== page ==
Source: IPE (2020)
This 2016 investigative report by China Labour Watch reveals poor work conditions for Chinese workers making products for this company. Labour rights violations include excessive overtime, forced labour, low wages, inadequate training and working 3 months without a single day off.
Source: China Labour Watch (2016)
Toshiba's threat of a lawsuit took a huge repository of their laptop manuals offline, with critics calling the move an abuse of copyright law as a weapon for planned obsolescence. Making repair manuals unavailable sabotages local repair shops, forcing consumers to send broken devices back to expensive manufacturer-authorized service centers for repair. By making it so expensive and inconvenient to repair broken electronics, this policy amounts to planned obsolescence: many people simply throw the devices away.
Source: Wired.com (2012)
This company received a score of 41.1/100 in the Newsweek Green Ranking 2017, which ranks the world's largest publicly traded companies on eight indicators covering energy, greenhouse gases, water, waste, fines and penalties, linking executive pay to sustainability targets, board-level committee oversight of environmental issues and third-party audits. Ranking methodology by Corporate Knights and HIP Investor.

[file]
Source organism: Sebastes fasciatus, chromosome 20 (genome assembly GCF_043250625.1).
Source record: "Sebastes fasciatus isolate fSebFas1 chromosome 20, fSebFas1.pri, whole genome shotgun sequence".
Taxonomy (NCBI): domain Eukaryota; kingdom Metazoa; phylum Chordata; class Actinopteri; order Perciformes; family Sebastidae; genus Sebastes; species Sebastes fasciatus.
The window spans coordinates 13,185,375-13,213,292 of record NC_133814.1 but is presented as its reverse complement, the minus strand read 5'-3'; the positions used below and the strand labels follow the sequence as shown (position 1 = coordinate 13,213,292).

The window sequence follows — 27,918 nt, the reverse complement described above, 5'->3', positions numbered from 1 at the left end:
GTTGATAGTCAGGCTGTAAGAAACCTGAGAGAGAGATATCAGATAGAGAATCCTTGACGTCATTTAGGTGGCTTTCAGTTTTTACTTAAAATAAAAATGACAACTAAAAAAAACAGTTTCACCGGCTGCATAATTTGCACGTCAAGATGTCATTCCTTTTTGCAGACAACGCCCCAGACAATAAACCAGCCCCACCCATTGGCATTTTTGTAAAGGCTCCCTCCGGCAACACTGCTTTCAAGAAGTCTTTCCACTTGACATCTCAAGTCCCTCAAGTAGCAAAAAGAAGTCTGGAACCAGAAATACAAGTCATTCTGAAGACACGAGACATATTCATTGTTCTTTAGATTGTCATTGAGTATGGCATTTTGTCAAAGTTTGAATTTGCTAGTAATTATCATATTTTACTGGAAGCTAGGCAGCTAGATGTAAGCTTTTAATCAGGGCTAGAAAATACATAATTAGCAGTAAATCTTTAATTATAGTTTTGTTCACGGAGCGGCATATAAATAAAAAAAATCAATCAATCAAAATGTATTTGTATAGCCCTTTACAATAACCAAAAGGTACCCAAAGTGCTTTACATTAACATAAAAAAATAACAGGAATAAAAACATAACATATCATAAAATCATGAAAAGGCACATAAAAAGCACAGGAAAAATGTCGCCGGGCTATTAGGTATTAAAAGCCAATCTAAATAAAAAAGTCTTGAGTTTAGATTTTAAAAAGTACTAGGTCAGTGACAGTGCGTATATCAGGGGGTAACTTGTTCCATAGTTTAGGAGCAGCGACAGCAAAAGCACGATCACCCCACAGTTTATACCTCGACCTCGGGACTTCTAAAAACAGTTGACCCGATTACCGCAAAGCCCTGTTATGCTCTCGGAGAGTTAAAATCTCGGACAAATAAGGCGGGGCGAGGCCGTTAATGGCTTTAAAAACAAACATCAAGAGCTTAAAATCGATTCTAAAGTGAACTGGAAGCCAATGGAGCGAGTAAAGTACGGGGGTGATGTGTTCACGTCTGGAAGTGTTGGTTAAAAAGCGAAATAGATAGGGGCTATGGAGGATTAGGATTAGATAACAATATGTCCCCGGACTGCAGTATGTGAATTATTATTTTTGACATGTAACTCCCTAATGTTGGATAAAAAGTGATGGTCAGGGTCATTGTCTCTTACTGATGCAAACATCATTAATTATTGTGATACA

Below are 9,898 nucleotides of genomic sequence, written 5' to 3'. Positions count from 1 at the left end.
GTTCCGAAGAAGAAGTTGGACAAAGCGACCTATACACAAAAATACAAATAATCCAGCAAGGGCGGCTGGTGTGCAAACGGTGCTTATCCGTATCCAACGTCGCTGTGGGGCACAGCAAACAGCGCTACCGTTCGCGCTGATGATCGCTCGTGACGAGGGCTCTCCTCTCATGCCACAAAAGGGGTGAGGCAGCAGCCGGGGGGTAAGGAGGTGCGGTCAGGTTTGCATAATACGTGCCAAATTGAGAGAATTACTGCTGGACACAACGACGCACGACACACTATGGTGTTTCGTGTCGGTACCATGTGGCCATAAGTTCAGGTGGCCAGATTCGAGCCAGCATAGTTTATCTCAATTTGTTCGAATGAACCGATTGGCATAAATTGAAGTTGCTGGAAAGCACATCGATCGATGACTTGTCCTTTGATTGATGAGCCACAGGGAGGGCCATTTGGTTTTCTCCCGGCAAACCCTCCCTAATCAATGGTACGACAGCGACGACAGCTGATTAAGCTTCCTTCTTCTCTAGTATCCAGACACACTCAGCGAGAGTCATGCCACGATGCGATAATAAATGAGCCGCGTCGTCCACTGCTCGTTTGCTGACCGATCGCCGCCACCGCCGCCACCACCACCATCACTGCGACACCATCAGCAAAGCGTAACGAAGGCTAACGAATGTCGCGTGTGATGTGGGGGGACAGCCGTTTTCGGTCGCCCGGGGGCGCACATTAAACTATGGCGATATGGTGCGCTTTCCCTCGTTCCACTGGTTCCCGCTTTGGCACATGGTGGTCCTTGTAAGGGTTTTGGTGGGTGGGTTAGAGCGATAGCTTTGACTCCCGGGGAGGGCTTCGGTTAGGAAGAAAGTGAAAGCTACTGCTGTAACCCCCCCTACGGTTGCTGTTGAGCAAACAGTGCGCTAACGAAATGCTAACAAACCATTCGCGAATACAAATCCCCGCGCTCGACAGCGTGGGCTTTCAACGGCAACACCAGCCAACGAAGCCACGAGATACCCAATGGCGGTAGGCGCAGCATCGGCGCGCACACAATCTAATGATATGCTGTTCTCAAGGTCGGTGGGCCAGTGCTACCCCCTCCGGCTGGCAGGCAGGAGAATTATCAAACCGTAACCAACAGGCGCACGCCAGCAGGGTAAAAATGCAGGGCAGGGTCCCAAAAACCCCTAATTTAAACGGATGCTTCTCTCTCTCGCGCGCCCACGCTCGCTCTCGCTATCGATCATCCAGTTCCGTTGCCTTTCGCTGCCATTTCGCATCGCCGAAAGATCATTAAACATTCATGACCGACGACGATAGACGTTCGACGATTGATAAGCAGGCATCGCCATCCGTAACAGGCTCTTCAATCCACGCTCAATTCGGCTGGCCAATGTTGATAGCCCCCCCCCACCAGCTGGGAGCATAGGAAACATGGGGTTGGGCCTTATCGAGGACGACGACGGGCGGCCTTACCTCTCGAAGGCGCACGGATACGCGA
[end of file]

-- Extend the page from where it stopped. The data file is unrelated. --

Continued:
Source: Newsweek (2017)
This company scores Ethical Consumer's worst rating for the likely use of tax avoidance strategies, and has at least two high risk subsidiaries in tax havens.
Source: Ethical Consumer (2018)
This company received an S&P Global ESG Score of 33/100 in the Industrial Conglomerates category of the 2019 SAM Corporate Sustainability Assessment, an annual evaluation of companies' sustainability practices. The rankings are based on an analysis of corporate economic, environmental and social performance, assessing issues such as corporate governance, risk management, environmental reporting, climate strategy, human rights and labour practices.
Source: S&P Global (2019)